Coffee Storage Do’s And Don’ts

Healthy Holistic Homes
Author: Healthy Holistic Homes
Coffee Storage Do’s And Don’ts
Your coffee is tasting stale and far from fresh because you aren’t storing your beans properly. Learn the essential tips to keep your coffee beans fresh and flavorful, ensuring every cup is perfect.

Are you keeping your coffee beans stored properly to keep them fresh and healthy? Most people are unknowingly making mistakes when it comes to storing their coffee beans. This can lead to the coffee losing its freshness and result in the loss of valuable antioxidants.

Coffee is one of the richest sources of antioxidants in the average person’s diet. But in order to get the most health benefits from your morning brew, it’s important to store your beans properly. 

In this article, we’ll talk about the science behind coffee storage and uncover the best methods to keep your beans fresh. You’ll learn:

  • What causes coffee to lose freshness
  • Best conditions for coffee beans storage
  • Keeping antioxidants with proper storage
  • Choosing the right coffee packaging
  • Serving sizes for fresher coffee

By the end, you’ll have practical tips to enjoy the fullest flavor and health advantages from every bag of your favorite coffee beans. Let’s get started!

A close-up image of a fresh cup of coffee. The coffee is dark and rich, with a light layer of crema on the surface, indicating it is freshly brewed. The background is a clean, bright white, making the cup and coffee the central focus of the image.

The Enemies of Fresh Coffee

To understand how to store coffee the right way, we first need to look at the main factors that lead to its loss of freshness:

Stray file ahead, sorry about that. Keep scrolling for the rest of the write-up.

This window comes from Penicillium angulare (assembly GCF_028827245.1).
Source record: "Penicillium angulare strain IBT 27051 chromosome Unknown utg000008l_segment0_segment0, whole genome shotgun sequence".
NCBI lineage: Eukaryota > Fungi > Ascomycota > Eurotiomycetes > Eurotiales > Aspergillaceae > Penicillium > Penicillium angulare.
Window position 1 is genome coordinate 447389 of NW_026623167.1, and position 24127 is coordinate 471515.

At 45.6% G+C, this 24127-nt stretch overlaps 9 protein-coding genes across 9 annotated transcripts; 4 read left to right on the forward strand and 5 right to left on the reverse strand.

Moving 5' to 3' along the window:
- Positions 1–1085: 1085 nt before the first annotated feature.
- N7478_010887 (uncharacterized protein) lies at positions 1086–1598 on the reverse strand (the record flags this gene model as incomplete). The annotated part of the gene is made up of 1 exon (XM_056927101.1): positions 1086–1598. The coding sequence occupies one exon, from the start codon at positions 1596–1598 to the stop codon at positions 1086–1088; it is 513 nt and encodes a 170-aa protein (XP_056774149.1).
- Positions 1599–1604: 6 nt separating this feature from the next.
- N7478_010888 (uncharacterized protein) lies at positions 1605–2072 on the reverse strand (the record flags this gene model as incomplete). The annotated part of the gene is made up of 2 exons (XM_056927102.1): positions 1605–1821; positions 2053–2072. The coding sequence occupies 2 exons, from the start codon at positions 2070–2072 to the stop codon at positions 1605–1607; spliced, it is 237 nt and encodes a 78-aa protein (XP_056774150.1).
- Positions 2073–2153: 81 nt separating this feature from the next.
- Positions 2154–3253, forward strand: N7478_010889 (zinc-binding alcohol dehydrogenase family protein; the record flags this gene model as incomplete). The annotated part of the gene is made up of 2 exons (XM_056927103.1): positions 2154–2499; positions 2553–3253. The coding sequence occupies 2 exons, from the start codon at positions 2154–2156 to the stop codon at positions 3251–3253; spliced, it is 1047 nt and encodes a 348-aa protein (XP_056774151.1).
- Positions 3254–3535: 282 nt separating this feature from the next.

Oxygen exposure: Coffee beans start to oxidize and go stale as soon as they are exposed to air. The aromatic compounds and oils that give coffee its delicious flavor and aroma break down when they come into contact with oxygen.

Moisture and humidity: Too much moisture harms coffee beans, making them swell and lose flavor. In humid places, beans can also develop mold and off-flavors.

Light and heat: Direct sunlight and heat accelerate the staling process by speeding up oxidation. Light can also change the color of the beans and cause unpleasant flavors to develop.

Why Oxygen is Coffee’s Worst Enemy

Oxygen is by far the biggest threat to coffee freshness. The flavor and aroma of roasted beans start to fade as soon as they come into contact with air. 

The fragrant elements in coffee are sensitive and likely to break down when exposed to oxygen. These include aldehydes, ketones, and sulfur compounds that give coffee its complex bouquet.

Over time, oxidation makes coffee oils go rancid, resulting in flat, cardboard-like flavors. The longer beans are exposed to oxygen, the worse their quality gets. In fact, coffee reaches its peak flavor just a few days after roasting and can start to go downhill in as little as a week if not stored properly. 

A worker is shown picking ripe coffee cherries from a coffee plant.

The Role of CO2 in Coffee Freshness

Another factor in coffee freshness is the release of carbon dioxide (CO2) after roasting. During the roasting process, CO2 builds up inside the beans. After roasting, the beans slowly release this CO2 over time.

The presence of CO2 signals ongoing degassing in the beans, indicating freshness. However, excessive CO2 levels can pose potential issues.

If coffee is packaged or stored in a completely airtight container immediately after roasting, the CO2 buildup can cause the package to expand and even burst. That’s why freshly roasted beans need a way to release CO2 without letting oxygen in. Many coffee bags have one-way valves that allow CO2 to escape while preventing oxygen from entering. When storing coffee at home, it’s important to use a container with a valve or to open the lid briefly every few days to release built-up gas.

Typically, it’s suggested to allow freshly roasted beans to degas for several days before storing them in an airtight container. This lets the CO2 out slowly, stopping too much pressure from building up.

Coffee beans spilled out of a coffee storage bag.

The Myth of Freezing Coffee Grounds

While oxygen is coffee’s primary enemy, moisture is a close second. Exposure to moisture can cause a lot of issues for coffee beans, such as:

  • Flavor loss due to water-soluble compounds dissolving
  • Swelling and softening of the beans, increasing susceptibility to oxidation
  • Growth of mold and bacteria
  • Absorption of undesirable flavors and aromas from the surroundings